Probably the most famous American photographer of all time is Ansel Adams, whose black and white landscape photos of the American West are still seen all over the United States today in calendars, posters, and books. But most people do not know that, in 1943, Adams took hundreds of photographs of the Manzanar War Relocation Center in California and the Japanese-Americans interned there during World War II. He published the photographs in a book called “Born Free And Equal: The Story of Loyal Japanese-Americans” in 1944 and displayed his images at the Museum of Modern Art in New York City.
At the height of World War II, on February 19, 1942, President Franklin D. Roosevelt signed Executive Order 9066, which resulted in the forced relocation of over 120,000 Japanese Americans, two-thirds of whom were native-born American citizens. The rest had been prevented from becoming citizens by federal law. Over 110,000 were imprisoned in the ten concentration camps located far inland and away from the coast. Manzanar was the first of the ten camps to be established. Over 90% of the prisoners were from the Los Angeles area, with the rest coming from Stockton, California; and Bainbridge Island, Washington. Many were farmers and fishermen. Manzanar held 10,046 prisoners at its peak, and a total of 11,070 people were imprisoned there.
The camp site was situated on 6,200 acres at Manzanar, leased from the City of Los Angeles, with the developed portion covering approximately 540 acres. The residential area was about one square mile and consisted of 36 blocks of hastily constructed, 20-foot by 100-foot tarpaper barracks, with each family living in a single 20-foot by 25-foot “apartment” in the barracks. These apartments consisted of partitions with no ceilings, and therefore no privacy. Lack of privacy was a major problem for the prisoners, especially since the camp had communal men’s and women’s bathrooms.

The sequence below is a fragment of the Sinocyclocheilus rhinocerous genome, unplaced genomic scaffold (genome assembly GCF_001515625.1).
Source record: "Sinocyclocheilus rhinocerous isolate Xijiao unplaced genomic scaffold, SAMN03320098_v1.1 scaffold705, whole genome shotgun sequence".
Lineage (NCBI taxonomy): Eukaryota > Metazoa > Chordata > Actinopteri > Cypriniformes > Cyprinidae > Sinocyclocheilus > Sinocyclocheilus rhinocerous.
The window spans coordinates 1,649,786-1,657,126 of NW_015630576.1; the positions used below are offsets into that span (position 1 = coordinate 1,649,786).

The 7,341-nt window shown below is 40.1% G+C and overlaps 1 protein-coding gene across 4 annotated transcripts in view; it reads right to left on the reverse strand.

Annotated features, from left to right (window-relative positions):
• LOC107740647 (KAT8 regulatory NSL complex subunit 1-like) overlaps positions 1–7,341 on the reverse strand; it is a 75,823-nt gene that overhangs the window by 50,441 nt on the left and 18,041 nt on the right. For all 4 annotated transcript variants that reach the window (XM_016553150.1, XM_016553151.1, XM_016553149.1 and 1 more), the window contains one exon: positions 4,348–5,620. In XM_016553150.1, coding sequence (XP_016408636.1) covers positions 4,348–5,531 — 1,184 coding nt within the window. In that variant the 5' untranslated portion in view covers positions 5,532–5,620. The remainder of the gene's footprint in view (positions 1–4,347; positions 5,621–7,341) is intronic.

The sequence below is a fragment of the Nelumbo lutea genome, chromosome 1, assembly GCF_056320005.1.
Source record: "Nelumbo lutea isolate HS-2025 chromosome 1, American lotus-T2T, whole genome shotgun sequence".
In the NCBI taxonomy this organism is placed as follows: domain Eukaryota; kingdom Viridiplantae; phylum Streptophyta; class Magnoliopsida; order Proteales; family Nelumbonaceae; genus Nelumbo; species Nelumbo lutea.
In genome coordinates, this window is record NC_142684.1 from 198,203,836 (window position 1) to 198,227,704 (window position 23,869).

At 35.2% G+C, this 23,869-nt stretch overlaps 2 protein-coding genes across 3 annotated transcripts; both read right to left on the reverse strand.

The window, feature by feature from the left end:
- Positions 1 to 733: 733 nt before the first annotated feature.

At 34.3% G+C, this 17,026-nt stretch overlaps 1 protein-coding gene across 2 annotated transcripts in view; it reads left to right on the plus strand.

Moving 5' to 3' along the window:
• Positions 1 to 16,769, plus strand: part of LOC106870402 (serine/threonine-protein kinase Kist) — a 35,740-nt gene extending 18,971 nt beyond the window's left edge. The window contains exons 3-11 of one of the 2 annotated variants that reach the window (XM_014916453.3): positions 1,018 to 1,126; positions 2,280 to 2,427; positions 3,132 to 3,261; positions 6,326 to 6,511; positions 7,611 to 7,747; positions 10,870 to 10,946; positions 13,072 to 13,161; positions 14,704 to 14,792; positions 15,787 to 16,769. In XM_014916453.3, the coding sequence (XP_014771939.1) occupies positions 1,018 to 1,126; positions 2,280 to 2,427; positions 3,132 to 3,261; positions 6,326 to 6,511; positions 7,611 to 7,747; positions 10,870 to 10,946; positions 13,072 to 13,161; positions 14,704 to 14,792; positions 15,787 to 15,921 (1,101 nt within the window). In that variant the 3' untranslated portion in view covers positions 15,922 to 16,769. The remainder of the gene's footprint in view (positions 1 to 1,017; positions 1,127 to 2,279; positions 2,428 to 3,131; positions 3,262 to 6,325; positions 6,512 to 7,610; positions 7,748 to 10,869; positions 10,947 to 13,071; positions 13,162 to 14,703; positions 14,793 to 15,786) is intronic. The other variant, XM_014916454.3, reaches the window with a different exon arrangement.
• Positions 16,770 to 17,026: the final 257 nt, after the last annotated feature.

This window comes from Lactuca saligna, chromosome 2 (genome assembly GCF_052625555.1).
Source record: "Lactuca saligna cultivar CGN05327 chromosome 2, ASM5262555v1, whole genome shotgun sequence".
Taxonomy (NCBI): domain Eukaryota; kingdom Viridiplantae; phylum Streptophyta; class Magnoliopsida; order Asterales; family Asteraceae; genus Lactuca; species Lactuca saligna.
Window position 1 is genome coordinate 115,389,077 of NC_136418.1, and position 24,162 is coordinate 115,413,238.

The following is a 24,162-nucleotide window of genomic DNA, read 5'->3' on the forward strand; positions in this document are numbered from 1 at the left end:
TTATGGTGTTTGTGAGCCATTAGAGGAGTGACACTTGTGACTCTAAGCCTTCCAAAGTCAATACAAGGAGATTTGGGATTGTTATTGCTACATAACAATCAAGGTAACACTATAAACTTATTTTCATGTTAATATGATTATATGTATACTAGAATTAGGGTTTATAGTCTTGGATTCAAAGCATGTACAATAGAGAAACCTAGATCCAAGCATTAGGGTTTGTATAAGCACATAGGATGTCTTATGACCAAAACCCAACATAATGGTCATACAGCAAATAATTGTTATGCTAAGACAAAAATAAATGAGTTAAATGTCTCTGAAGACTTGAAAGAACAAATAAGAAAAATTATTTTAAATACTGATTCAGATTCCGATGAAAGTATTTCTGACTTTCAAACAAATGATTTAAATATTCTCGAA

Adams’ project began when his friend, Ralph Merritt, who was the camp director, invited him to visit and photograph life at the camp. The project was highly controversial, owing to both the ongoing war and the animosity against Japan, especially in the American West. He was not the first to photograph the camp; Dorothea Lange, another influential depression-era photographer and journalist, photographed the early days of the camp, when conditions were especially harsh and inhumane. Merritt also discovered that Toyo Miyatake, a Japanese-American photographer, had smuggled a camera into the facility and had been secretly photographing it; however, instead of seizing the equipment and the photos, Merritt decided to fund his project, supply him with more equipment, and eventually introduce him to Adams.
On November 21, 1945, the Government closed Manzanar, the sixth camp to be closed. Although the prisoners had been brought to the Owens Valley by the United States Government, they had to leave the camp and travel to their next destinations on their own. The Government gave each person $25 ($323 today), one-way train or bus fare, and meals to those who had less than $600 ($7,746 today). While many left the camp voluntarily, a significant number refused to leave because they had no place to go after having lost everything when they were forcibly uprooted and removed from their homes.
Today, you can visit Adams' collection of photographs online at the Library of Congress. http://www.loc.gov/pictures/collection/manz/ When he donated his collection to the Library of Congress in 1965, Adams wrote: "The purpose of my work was to show how these people, suffering under a great injustice, and loss of property, businesses and professions, had overcome the sense of defeat and despair by building for themselves a vital community in an arid (but magnificent) environment.”